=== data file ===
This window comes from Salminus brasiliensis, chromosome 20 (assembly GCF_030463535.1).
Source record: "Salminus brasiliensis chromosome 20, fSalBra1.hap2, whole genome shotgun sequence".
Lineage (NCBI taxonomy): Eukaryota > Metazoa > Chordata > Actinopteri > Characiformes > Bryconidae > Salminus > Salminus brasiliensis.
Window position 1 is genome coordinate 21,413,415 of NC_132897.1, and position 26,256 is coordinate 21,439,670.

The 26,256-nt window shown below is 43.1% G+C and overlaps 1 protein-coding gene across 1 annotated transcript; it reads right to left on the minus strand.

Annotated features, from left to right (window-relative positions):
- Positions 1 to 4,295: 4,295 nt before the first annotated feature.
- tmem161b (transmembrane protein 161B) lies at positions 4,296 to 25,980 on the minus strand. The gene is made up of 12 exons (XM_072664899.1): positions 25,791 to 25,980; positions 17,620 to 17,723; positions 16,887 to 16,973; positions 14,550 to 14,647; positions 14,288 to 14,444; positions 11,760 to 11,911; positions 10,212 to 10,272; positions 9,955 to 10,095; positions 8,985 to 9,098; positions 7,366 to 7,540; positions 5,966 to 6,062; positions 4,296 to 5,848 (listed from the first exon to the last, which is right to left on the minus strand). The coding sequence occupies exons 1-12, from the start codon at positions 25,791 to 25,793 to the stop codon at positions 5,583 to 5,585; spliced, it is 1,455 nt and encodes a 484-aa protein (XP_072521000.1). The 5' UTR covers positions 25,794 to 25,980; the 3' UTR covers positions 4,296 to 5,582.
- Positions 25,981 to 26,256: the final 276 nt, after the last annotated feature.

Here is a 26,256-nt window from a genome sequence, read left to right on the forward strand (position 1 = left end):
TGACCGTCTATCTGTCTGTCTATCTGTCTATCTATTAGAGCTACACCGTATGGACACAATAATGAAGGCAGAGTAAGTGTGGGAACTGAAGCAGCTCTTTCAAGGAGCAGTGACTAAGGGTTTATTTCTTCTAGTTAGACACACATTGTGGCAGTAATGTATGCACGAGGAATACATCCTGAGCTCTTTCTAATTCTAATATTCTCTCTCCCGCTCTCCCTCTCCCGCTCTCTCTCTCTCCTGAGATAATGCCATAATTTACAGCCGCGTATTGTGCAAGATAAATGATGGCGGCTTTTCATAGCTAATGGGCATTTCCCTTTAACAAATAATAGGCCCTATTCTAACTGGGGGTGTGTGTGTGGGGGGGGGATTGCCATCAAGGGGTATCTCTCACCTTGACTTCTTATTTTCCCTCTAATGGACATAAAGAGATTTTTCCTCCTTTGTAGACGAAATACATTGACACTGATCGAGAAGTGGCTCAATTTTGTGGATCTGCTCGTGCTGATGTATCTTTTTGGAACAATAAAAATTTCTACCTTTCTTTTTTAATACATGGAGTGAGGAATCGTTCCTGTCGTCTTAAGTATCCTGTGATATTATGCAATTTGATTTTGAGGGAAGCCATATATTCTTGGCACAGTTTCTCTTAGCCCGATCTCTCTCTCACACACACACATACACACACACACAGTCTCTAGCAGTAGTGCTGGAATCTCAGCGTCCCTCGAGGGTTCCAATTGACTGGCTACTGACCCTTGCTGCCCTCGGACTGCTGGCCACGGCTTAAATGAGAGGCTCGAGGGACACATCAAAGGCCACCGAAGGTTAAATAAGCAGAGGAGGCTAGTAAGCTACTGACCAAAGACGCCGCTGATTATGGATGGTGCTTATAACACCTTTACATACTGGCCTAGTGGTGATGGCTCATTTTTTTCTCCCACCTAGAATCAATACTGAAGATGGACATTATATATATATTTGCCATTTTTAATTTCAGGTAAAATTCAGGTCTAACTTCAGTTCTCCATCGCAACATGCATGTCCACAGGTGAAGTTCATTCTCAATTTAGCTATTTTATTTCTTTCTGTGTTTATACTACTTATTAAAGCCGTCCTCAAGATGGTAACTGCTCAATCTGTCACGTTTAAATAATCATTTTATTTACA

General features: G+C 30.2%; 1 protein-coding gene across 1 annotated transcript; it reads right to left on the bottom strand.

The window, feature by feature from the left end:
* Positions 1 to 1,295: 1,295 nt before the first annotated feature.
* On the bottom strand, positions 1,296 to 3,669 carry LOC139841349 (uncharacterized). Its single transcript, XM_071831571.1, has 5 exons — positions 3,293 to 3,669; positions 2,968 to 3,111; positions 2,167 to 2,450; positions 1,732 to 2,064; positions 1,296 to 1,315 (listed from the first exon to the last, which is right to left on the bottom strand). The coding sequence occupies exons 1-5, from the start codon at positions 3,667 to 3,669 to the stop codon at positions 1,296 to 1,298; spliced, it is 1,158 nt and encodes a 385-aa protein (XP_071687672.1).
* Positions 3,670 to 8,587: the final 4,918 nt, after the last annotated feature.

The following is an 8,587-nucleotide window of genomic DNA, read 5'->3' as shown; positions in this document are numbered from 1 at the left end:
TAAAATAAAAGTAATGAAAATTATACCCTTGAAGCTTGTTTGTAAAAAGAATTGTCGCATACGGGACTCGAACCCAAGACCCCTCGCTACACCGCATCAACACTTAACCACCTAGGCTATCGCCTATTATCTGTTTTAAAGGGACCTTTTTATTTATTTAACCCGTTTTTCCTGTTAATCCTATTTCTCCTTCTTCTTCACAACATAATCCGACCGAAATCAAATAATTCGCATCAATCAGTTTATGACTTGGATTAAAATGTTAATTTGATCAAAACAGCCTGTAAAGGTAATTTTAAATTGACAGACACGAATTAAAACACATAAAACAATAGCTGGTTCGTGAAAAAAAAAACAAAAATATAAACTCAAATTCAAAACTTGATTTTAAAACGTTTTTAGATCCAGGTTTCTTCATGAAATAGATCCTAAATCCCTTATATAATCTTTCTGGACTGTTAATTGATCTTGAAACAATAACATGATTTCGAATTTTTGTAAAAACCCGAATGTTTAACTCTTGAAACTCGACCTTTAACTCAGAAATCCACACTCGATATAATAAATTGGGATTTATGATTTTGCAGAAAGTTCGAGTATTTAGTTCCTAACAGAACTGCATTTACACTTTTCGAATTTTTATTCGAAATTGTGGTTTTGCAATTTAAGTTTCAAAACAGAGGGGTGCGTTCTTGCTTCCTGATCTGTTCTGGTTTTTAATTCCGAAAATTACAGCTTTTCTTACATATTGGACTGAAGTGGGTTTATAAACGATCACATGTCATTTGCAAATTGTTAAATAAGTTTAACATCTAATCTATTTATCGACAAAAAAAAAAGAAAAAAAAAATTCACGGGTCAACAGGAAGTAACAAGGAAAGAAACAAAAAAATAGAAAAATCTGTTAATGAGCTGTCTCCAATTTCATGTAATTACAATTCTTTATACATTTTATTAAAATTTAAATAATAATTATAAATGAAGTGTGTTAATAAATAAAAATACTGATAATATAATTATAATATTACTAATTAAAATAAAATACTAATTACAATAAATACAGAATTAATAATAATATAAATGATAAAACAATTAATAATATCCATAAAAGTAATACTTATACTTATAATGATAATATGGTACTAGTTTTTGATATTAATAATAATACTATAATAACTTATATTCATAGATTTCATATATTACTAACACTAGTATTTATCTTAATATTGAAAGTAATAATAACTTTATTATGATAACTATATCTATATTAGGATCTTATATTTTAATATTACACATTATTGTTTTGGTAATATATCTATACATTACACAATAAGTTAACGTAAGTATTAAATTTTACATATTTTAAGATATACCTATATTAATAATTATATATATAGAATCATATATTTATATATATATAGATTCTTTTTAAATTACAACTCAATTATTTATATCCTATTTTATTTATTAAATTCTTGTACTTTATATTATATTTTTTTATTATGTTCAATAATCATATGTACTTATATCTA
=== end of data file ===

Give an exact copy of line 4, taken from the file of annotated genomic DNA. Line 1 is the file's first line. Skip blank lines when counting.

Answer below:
Window position 1 is genome coordinate 21,413,415 of NC_132897.1, and position 26,256 is coordinate 21,439,670.